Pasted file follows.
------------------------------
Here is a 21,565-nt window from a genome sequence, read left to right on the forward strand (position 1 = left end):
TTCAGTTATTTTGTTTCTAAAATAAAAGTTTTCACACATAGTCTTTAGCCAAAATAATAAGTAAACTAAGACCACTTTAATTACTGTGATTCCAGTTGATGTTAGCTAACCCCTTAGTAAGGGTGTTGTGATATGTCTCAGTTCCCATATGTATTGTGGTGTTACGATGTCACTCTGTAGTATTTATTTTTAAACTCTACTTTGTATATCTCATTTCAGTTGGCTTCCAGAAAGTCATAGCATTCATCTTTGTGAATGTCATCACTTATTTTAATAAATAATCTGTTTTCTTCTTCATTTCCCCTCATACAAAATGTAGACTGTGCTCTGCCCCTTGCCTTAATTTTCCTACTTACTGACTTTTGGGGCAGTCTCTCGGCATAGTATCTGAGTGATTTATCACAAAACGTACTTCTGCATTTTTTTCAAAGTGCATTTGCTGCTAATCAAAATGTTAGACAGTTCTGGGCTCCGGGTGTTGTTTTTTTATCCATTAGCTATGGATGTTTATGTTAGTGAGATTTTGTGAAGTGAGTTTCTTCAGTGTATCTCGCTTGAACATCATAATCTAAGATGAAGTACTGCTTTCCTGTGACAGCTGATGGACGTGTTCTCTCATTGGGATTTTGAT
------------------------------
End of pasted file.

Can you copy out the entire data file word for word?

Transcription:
Here is a 21,565-nt window from a genome sequence, read left to right on the forward strand (position 1 = left end):
TTCAGTTATTTTGTTTCTAAAATAAAAGTTTTCACACATAGTCTTTAGCCAAAATAATAAGTAAACTAAGACCACTTTAATTACTGTGATTCCAGTTGATGTTAGCTAACCCCTTAGTAAGGGTGTTGTGATATGTCTCAGTTCCCATATGTATTGTGGTGTTACGATGTCACTCTGTAGTATTTATTTTTAAACTCTACTTTGTATATCTCATTTCAGTTGGCTTCCAGAAAGTCATAGCATTCATCTTTGTGAATGTCATCACTTATTTTAATAAATAATCTGTTTTCTTCTTCATTTCCCCTCATACAAAATGTAGACTGTGCTCTGCCCCTTGCCTTAATTTTCCTACTTACTGACTTTTGGGGCAGTCTCTCGGCATAGTATCTGAGTGATTTATCACAAAACGTACTTCTGCATTTTTTTCAAAGTGCATTTGCTGCTAATCAAAATGTTAGACAGTTCTGGGCTCCGGGTGTTGTTTTTTTATCCATTAGCTATGGATGTTTATGTTAGTGAGATTTTGTGAAGTGAGTTTCTTCAGTGTATCTCGCTTGAACATCATAATCTAAGATGAAGTACTGCTTTCCTGTGACAGCTGATGGACGTGTTCTCTCATTGGGATTTTGAT